Later, Cullen finds Elam and he admits that he killed the wrong man. Cullen then rides away from Hell on Wheels with the clothes on his back. In the morning, Harper’s body is discovered where Cullen left it and a manhunt ensues. Somewhere on the road, a burnt and scarred Swede notices a wanted poster offering $250 for the capture of Cullen Bohannon.


When “Hell on Wheels” was first announced, it was widely assumed that it would be a program on par with the late and lamented HBO western series, “Deadwood.” Those may have been lofty expectations, but no one ever assumed that the network behind “Mad Men” and “Breaking Bad” would ever let anything less than a great TV series on the network to dilute AMC’s ever expanding brand.

Well… that happened. And “Hell on Wheels” is most definitely not the next great western TV series; much less deserving of a place among the best shows on television. But the most frustrating thing about it is the sense that “Hell on Wheels” could have been so much better. Some of the pieces fit together and the earlier episodes had some intriguing moments of promise that made it seem like the writers had a master plan to bring it all together at the end.

For a season finale, “God of Chaos” is surprisingly bland and largely drama free. Aside from Cullen’s fate at the end, it barely seemed any different from an episode normally found in the middle of the season. The dramatic beats of Cullen killing the wrong man and becoming a fugitive seemed blindingly obvious. And as much as this is presented as a game changer for Cullen’s role going forward, keep in mind that the cliffhanger about Cullen becoming a fugitive was already used earlier this season. That was resolved fairly quickly in the next episode when Cullen beat The Swede senseless with his belt.

As an adversary, The Swede never recovered from that sequence. Villains are supposed to be at least as formidable as the heroes. So once The Swede was reduced to minor foil to Cullen at best, he could never be taken seriously again. It’s one of the tragedies of this show. Christopher Heyerdahl gave such an enigmatic and strange performance early in the season that The Swede was one of the most compelling characters on the show who also had intriguing shades of grey. But as a villain in these last few episodes, The Swede was a flop.

AMC stupidly spoiled The Swede’s tarring and feathering in the preview trailer last week. But even worse than that decision was the choice to leave The Swede alive at the end of it. The character has now been effectively neutered TWICE. And there is no coming back from that. His usefulness to this story is over. That makes Durant the sole face of villainy now. But suddenly Durant’s grandiose desire to build the railroad has been trumped by his cartoonish jealousy of Cullen’s burgeoning relationship with Lily.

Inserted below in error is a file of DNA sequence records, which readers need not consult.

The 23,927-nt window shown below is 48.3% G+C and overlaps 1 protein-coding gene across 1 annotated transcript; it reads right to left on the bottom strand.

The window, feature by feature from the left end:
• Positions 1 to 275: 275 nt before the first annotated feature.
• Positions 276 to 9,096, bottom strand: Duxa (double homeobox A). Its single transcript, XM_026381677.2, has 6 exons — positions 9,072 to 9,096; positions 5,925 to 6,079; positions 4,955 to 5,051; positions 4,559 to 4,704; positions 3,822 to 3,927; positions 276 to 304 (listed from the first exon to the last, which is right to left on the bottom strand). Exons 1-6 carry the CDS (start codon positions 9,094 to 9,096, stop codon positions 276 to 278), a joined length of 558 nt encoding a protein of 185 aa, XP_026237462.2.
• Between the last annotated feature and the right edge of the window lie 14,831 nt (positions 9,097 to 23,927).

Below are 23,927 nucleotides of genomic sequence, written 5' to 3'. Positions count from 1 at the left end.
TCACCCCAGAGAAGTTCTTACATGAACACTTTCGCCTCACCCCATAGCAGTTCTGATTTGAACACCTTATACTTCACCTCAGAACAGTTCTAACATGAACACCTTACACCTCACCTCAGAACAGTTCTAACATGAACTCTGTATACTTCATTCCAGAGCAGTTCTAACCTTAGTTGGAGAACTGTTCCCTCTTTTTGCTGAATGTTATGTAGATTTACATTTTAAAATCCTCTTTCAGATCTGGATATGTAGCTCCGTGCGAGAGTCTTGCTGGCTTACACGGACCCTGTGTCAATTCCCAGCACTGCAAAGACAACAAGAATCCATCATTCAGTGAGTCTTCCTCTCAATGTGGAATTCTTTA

Clearly the writers of “Hell on Wheels” have no love for subtly, as Durant openly spells out his motivation for helping The Swede get rid of Cullen. Is it weird that “Hell on Wheels” now resembles a parody of itself so early in its life? Cullen’s scene with the bloody reverend Cole also seemed to strike more unintentional laughs than any real drama. There may have been some missed opportunities for dark comedy there and Tom Noonan was definitely bringing the crazy. But then Cole completely disappears and he doesn’t even get a chance to react to his daughter openly flirting with Joseph after seducing him in last week’s episode.

Another issue with “Hell on Wheels” is that it has all of the emotional complexity of a CW drama. Eva and Elam’s relationship problems just didn’t ring true and apparently Mr. Toole was resurrected by the writers just so he could dance with Eva in this scene. And if both Eva and Toole are staying behind to presumably be written out of the series, than what was the point?

Not to mention that fact that Cullen and Lily don’t really have a relationship; much less one that Durant should be going Zack Morris over. Although I suppose that analogy makes The Swede into The Screech. I didn’t mind the slow buildup between Cullen and Lily, but to try to pretend that have something real between them now is pretty uninspired and unearned. If the writers really wanted to pursue this, then Cullen should have been putting in her floorboards a few episodes ago. And no, that wasn’t meant to be a dirty metaphor.

Ultimately, I’ve lost faith in the ability of Tony and Joe Gayton to convincingly tell their western story. “Hell on Wheels” isn’t how the west was won. This is how the west was dull.

Crave Online Rating: 5.5 out of 10.